The OGCA argued instead that the issue is when the buyer of construction is further limiting a company’s ability to bid the project with overly stringent language specific to the health and safety individuals employed by said company. In this instance, the role of Construction Site Safety Manager, specifically the onerous requirement that they hold a Bachelor’s Degree in Construction Management, Occupational Health and Safety, Engineering, or a related field as well as having at the minimum 10 years’ experience as a construction site safety manager.

In essence, the buyer of construction, through this overt language, is openly discriminating against any construction site safety manager that does not satisfy this overly onerous requirement. Due to this specific condition, the bidders on this project would either need to qualify their tender submissions or completely refrain from bidding this project.

Secondly, the OGCA objected to this language since a majority of those in the role of Construction Site Safety Manager began their careers on the “tools” and in the “field.” The path of obtaining a Bachelor’s Degree in Construction Management, Occupational Health and Safety, Engineering, or any degree was not their path. Instead, through hands on experience, field work and obtaining the requisite health and safety training, those individuals have risen to the position of Construction Site Safety Manager or equivalent designation. And yet, these individuals are completely overshadowed due to the stringent nature of the buyers’ current tender requirements.

Thirdly, should a contractor employ an external third-party firm for their health and safety needs, then this condition also negates the ability for a contractor to use these exterior agencies since the vast majority of the specialist they employ are also field trained and do not hold any Bachelor’s Degree.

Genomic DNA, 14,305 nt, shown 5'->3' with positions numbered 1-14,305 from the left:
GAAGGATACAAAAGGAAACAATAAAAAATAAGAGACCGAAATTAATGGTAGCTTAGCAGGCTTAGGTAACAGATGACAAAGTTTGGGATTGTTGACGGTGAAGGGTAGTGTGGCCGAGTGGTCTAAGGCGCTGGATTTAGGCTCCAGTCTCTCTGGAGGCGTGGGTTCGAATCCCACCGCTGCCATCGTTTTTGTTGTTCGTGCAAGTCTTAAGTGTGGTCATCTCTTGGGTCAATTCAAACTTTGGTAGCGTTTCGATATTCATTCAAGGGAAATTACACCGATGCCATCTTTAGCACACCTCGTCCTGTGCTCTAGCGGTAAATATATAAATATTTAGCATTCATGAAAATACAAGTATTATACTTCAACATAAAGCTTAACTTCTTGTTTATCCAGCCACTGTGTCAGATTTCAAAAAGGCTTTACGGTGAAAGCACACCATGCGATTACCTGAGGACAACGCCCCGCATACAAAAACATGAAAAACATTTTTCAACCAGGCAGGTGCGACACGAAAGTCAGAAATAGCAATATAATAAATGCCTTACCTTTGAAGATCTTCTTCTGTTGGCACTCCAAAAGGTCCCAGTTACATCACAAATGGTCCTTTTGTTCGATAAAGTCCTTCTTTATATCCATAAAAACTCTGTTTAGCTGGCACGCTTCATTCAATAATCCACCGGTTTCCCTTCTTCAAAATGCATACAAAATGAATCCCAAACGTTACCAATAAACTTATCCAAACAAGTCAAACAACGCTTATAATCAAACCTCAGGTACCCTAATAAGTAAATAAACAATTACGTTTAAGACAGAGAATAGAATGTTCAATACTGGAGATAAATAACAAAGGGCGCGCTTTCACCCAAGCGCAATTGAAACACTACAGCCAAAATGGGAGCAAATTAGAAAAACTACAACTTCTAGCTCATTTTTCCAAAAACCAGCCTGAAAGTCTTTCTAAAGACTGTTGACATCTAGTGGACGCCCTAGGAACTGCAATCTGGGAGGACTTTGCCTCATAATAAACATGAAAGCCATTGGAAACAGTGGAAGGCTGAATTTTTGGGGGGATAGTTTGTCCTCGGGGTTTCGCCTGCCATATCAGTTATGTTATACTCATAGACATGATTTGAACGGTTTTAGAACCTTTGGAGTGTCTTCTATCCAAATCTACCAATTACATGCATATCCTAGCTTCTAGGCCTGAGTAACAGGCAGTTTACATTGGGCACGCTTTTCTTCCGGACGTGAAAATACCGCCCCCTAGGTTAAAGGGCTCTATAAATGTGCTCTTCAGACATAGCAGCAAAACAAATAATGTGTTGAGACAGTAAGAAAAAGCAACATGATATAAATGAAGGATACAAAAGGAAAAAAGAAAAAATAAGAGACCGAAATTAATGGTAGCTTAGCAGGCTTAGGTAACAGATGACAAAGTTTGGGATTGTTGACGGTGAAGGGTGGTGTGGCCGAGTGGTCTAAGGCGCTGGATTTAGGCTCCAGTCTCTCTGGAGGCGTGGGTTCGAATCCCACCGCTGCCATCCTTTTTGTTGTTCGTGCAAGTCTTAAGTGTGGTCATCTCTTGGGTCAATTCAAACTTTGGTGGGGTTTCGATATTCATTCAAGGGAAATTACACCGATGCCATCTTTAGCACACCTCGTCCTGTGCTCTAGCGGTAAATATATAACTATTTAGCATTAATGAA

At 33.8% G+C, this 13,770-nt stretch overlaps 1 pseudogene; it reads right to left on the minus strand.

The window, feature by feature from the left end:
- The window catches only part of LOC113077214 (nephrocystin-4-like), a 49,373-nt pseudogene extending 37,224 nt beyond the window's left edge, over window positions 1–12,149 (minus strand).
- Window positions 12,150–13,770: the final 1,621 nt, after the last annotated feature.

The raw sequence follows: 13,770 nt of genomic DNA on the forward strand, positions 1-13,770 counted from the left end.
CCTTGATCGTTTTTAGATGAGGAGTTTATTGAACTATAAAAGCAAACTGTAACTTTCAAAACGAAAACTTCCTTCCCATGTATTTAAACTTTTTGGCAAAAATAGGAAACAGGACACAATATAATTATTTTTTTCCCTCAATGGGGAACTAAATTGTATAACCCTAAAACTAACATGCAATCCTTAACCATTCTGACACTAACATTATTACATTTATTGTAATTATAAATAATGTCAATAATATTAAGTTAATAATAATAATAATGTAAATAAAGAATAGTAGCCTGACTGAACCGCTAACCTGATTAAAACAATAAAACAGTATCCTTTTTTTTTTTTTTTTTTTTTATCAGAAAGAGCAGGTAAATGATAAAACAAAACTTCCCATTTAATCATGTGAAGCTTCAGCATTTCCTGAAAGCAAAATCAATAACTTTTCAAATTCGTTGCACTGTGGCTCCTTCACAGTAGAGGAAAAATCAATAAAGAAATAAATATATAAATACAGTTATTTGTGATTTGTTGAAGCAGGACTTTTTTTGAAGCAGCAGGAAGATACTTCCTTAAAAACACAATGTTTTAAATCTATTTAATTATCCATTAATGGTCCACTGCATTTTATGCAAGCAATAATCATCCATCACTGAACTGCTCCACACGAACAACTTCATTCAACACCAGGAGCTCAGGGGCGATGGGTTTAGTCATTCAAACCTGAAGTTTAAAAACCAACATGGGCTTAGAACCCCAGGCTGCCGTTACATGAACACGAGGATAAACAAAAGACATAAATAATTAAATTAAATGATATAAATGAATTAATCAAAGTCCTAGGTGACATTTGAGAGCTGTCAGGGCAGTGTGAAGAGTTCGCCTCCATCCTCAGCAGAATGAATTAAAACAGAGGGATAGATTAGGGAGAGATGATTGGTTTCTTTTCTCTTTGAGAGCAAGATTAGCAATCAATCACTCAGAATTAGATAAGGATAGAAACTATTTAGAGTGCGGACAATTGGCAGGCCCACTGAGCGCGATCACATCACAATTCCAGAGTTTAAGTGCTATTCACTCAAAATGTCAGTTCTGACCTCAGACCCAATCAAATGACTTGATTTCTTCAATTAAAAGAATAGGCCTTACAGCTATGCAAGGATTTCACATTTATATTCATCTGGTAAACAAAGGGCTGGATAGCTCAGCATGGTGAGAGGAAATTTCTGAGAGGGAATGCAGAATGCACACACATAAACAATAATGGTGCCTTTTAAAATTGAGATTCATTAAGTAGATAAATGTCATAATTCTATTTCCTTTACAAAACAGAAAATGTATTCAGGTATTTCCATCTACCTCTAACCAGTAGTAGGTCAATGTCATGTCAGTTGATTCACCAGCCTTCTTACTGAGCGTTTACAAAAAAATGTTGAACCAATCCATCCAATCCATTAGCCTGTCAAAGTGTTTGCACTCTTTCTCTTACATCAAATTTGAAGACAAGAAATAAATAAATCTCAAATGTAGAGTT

The OGCA openly challenged the buyer of construction and wanted an explanation as to why the buyer had engaged the position that those who have not taken the university path are somehow lesser in nature than those that have? The message that this condition broadcasts to the entire ICI construction industry was that “if you do not hold a university degree then you need not apply!”

The OGCA saw this condition as overly burdensome since with the workforce diminishing in construction, and far fewer individuals having both a university degree and the requisite criteria to satisfy this condition, one would make the assumption that the buyer of construction would be more welcoming and accommodating with their tender conditions. Instead, through the use of this language, the buyer of construction was opting to make their tenders far more onerous and, as the OGCA noted, unless the language was amended accordingly, the bidders would have no choice but to qualify their tender submissions or refrain from bidding this project entirely.

The OGCA submitted our objections directly to the buyer of construction and to all of the bidders who were contemplating providing pricing on this project. The OGCA spoke on behalf of the ICI industry, and we are happy to report that due to our intervention, the buyer of construction has amended the initial tender language. This is a small victory for now, but we want all of our members to be aware that this is exactly the type of language, that if left unchecked, would compound in nature through other tenders.

Please read your tenders completely and should any member come across contract language that is onerous, one-sided and otherwise dictatorial, or if you require any assistance from the OGCA, please contact me directly at giovanni@ogca.ca or via phone at (905) 671-3969.

Giovanni Cautillo is the OGCA’s president. This story is a slightly edited version of the writing originally published in the association’s internal newsletter.